4. Education & awareness -> 4.3. Awareness & communications

In-Place Research, Monitoring and Planning
In-Place Land/Water Protection and Management
  Conservation sites identified:Yes, over entire range
  Occur in at least one PA:Yes
In-Place Species Management
In-Place Education
1. Residential & commercial development -> 1.2. Commercial & industrial areas
♦ timing:Future    
→ Stresses
  • 1. Ecosystem stresses -> 1.1. Ecosystem conversion
  • 1. Ecosystem stresses -> 1.2. Ecosystem degradation

2. Agriculture & aquaculture -> 2.3. Livestock farming & ranching -> 2.3.2. Small-holder grazing, ranching or farming
♦ timing:Future    
→ Stresses
  • 1. Ecosystem stresses -> 1.1. Ecosystem conversion
  • 1. Ecosystem stresses -> 1.2. Ecosystem degradation

4. Transportation & service corridors -> 4.1. Roads & railroads
♦ timing:Future    
→ Stresses
  • 1. Ecosystem stresses -> 1.2. Ecosystem degradation

7. Natural system modifications -> 7.2. Dams & water management/use -> 7.2.11. Dams (size unknown)
♦ timing:Future    
→ Stresses
  • 1. Ecosystem stresses -> 1.1. Ecosystem conversion
  • 1. Ecosystem stresses -> 1.2. Ecosystem degradation

1. Research -> 1.2. Population size, distribution & trends
1. Research -> 1.5. Threats
2. Conservation Planning -> 2.1. Species Action/Recovery Plan
3. Monitoring -> 3.1. Population trends

Bibliography [top]

Behler, J.L. and King, F.W. 1979. The Audubon Society Field Guide to North American Reptiles and Amphibians. New York.

Biosystems Analysis, Inc. 1989. Endangered Species Alert Program Manual: Species Accounts and Procedures. Southern California Edison Environmental Affairs Division.

Bury, R.B., Dodd, Jr., C.K. and Fellers, G.M. 1980. Conservation of the Amphibia of the United States: a review. Resource Publication: 1-34.

California Department of Fish and Game (CDF&G). 1990. 1989 annual report on the status of California's state listed threatened and endangered plants and animals. California Department of Fish and Game.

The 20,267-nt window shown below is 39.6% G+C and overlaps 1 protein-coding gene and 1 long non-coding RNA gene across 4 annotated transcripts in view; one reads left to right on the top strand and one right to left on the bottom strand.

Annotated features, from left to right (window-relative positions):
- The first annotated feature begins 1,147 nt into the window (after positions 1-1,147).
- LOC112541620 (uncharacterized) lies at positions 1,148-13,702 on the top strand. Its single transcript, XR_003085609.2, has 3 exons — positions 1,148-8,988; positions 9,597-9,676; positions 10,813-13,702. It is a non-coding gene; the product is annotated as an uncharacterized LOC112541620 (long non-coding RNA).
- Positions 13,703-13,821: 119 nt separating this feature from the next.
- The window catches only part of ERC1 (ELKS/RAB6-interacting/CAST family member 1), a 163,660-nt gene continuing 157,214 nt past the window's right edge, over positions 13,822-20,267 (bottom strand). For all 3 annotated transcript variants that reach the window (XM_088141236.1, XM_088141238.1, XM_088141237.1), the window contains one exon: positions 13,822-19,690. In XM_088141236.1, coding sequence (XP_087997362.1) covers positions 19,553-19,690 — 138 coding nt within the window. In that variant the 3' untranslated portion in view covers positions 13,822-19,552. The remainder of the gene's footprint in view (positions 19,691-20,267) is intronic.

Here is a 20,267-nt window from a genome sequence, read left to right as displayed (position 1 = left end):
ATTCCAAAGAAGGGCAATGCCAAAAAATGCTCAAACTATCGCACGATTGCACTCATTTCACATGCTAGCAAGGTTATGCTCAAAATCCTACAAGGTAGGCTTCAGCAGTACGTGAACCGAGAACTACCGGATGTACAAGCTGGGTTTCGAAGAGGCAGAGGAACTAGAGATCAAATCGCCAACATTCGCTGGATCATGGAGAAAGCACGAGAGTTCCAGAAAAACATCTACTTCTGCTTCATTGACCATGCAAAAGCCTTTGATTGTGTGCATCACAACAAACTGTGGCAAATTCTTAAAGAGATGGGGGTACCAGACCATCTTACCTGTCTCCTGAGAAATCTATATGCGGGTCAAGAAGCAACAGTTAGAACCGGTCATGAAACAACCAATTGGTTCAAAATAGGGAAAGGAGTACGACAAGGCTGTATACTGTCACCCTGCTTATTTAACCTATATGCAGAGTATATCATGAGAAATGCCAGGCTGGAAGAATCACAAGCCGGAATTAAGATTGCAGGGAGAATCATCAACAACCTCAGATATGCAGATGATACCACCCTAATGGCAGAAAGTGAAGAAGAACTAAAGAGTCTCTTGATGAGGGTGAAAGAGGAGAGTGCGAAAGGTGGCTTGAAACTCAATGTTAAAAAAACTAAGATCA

Frost, D.R. 1985. Amphibian Species of the World: A Taxonomic and Geographic Reference. Allen Press and the Association of Systematic Collections, Lawrence, Kansas.

Hansen, R.W. and Wake, D.B. 2005. Batrachoseps simatus Brame and Murray, 1968. In: Lannoo, M.J. (ed.), Amphibian Declines: the Conservation Status of United States Species, pp. 691-693. University of California Press, Berkeley and Los Angeles.

IUCN. 2010. IUCN Red List of Threatened Species (ver. 2010.2). Available at: http://www.iucnredlist.org. (Accessed: 29 June 2010).

Stebbins, R.C. 1972. California Amphibians and Reptiles. University of California Press, Berkeley, California.

Stebbins, R.C. 1985. A Field Guide to Western Reptiles and Amphibians. Second Edition. Houghton Mifflin Company, Boston, Massachusetts.


Citation: Geoffrey Hammerson. 2010. Batrachoseps simatus. The IUCN Red List of Threatened Species 2010: e.T2647A9464807. . Downloaded on 21 September 2018.
Disclaimer: To make use of this information, please check the <Terms of Use>.
Feedback: If you see any errors or have any questions or suggestions on what is shown on this page, please provide us with feedback so that we can correct or extend the information provided